Readers’ Experiences at Imola – 2024 Emilia Romagna GP

Carolyn, Dave & Tim share their experience, tips and advice from Autodromo Imola after attending the 2024 Emilia Romagna Grand Prix

Carolyn from the UK

Having experienced the passion of the tifosi at Monza in 2023, my friend and I were keen to attend another Grand Prix in Italy. 

Autodromo Enzo E Dino Ferrari (better known as Imola) is one of the great historic tracks on the F1 calendar. The event didn’t take place last year due to local flooding, so the anticipation for 2024 was palpable. Imola didn’t disappoint.

This year marked the 30 year anniversary of the tragic death of the great Ayrton Senna, along with Austrian driver Roland Ratzenberger, in what was a very dark weekend in F1 history. To mark the occasion, Sebastian Vettel drove the Brazilian driver’s McLaren MP4/8 around the track, waving both the Brazilian and Austrian flags. It was an emotional and powerful tribute.

Vettel images above kindly supplied by Mateo Vlatković

While this was unique to the 2024 Grand Prix, it’s possible to visit the Senna memorial all year round – something I’d highly recommend. The statue itself and the flags pinned to the circuit fence are a fitting tribute to one of the greatest drivers of all time. Head to the Acque Minerale park on the inside of the circuit and follow the signs.

Taking The Train from Bologna to Imola

We stayed in Bologna and took trains to and from Imola each day. Bologna is a relatively small city and we had an easy 20 minute walk to the station. The 8am train was perfect for Friday and Saturday. The walk from Imola train station to the track takes about 20-30 minutes. It’s an easy, flat walk through the center of the pretty town and there’s plenty of places to grab coffee and pastries at regular prices.

We arrived in plenty of time to catch the drivers at the Fan Zone (more of that later) and there was no real queue to get into the track. The return journeys were just as straightforward – busier on Saturday but nothing too stressful.

Sunday was a different story. The queue to enter the circuit was much longer, stretching as far as the eye could see! That being said, we only waited for just over an hour before being admitted to the circuit. Some opportunistic fans tried to jump to the front of the queue, but circuit staff (and some unimpressed racegoers) were quick to deal with this. If you want to catch the earlier support races, I would recommend that you arrive at the circuit earlier than we did on race day..

The train journey back wasn’t very well organized, with thousands of fans waiting outside Imola train station without communication. Some people found an alternative entrance on the other side of the station and managed to avoid the crowd. This was the only real negative of the weekend. Hopefully the organizers will learn from this and implement some changes next year.

Due to the volume of people trying to buy train tickets at the station on the day, I recommend booking yours online in advance (Trenitalia and The Trainline have easy to use apps) so that you can just hop on the next available train.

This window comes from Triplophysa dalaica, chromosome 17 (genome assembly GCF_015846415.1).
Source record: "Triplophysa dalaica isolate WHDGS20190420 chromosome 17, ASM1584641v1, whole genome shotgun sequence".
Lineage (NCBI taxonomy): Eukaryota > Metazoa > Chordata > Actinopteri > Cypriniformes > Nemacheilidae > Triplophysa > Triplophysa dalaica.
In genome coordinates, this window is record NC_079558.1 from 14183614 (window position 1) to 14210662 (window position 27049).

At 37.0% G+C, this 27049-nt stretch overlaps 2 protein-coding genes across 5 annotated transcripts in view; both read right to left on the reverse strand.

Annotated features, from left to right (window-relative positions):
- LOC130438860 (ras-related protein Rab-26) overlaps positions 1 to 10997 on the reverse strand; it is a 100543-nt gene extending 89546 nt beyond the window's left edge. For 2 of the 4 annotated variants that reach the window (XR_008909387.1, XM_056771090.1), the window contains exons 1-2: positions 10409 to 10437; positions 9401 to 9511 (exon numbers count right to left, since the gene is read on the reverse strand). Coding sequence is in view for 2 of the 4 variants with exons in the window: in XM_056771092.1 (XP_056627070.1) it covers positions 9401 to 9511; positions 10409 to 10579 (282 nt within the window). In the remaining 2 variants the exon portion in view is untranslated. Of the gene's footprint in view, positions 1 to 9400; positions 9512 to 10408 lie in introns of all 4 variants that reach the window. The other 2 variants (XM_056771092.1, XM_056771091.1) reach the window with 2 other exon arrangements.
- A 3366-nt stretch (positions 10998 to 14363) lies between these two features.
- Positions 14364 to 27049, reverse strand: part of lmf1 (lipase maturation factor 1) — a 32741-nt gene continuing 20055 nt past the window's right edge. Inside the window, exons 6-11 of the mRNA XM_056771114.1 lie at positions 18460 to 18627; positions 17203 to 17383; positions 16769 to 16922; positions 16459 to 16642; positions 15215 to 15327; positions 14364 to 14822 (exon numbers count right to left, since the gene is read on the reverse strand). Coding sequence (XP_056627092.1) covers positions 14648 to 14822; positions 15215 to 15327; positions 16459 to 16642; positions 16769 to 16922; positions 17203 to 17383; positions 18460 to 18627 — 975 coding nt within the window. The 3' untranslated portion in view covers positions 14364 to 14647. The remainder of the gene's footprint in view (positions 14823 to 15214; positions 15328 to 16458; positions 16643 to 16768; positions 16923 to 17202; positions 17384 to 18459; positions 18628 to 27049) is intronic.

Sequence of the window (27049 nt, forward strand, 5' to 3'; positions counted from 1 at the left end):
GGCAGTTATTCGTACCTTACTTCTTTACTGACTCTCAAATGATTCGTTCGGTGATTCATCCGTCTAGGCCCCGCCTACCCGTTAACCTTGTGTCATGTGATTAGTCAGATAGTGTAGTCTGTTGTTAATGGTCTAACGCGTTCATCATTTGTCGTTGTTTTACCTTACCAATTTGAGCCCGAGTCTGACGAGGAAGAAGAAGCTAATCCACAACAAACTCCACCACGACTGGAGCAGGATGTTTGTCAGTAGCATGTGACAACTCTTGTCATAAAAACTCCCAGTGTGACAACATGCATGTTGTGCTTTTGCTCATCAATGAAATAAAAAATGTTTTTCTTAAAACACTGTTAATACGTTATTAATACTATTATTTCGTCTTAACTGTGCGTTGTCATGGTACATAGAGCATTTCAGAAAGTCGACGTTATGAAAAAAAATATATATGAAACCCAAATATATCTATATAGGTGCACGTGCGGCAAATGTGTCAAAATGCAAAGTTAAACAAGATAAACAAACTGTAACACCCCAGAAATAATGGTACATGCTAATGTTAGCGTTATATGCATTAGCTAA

Learn more about the best ways to get to Autodromo Imola

Staying in Bologna

If you have flown to Bologna, it’s easy to get from the airport to the city. There is a monorail (The Marconi Express) that travels at regular intervals between the airport and the main train station. 

Don’t discount taking a taxi from the airport, as it can even work out cheaper than the monorail if you split the costs. Our taxi driver was delightful! Bologna is an excellent base due to its proximity to the circuit, good train access and size. It’s much easier to enjoy a smaller city after a busy day at the track than in somewhere like Milan, as you can walk pretty much everywhere and it’s easy to find places within walking distance of both the old city (Centro Storico) and train station. I recommend trying a sandwich from Mò Mortadella Lab – you won’t regret it!

Autodromo Imola Experience

Imola surrounds a city park and has a cozy, compact feel to it. It’s very easy to navigate and it’s well signposted. Fliers with a map and timetable are available. Grab one quickly as they do run out and they are a nice keepsake for the weekend.

After experiencing the excitement of the podium at Monza, we opted for seats at Partenza 3 (section D). Our seats were directly opposite the podium, which also gave us excellent views of Parc Ferme. We got to see the drivers being interviewed, getting onto the parade lorries, going through the weighbridge, coming into the pit lane, and the all-important podium celebrations. 

Seats aren’t the most comfortable and there is no cover so be prepared for rain or sun! Prices for this grandstand were cheaper than they have been in previous years and represented good value at approx. €550 EUR.

Learn more about buying tickets for the 2025 Emilia Romagna Grand Prix (May 16-18)

Just like at Monza, fans pour onto the track to catch the podium after the race and it’s a sight to behold, particularly when you don’t have to fight your way through the crowd! We were lucky enough to have a Ferrari driver on the podium and the Tifosi were vocal in their appreciation.

Imola is a short track, which from a spectator’s perspective is a bonus as you get to see the cars more often. Our seats didn’t afford much on track action. If you want overtakes, this is not the grandstand for you. We were happy to follow the action on the screen opposite (which was actually a bit small) in order to see the podium action.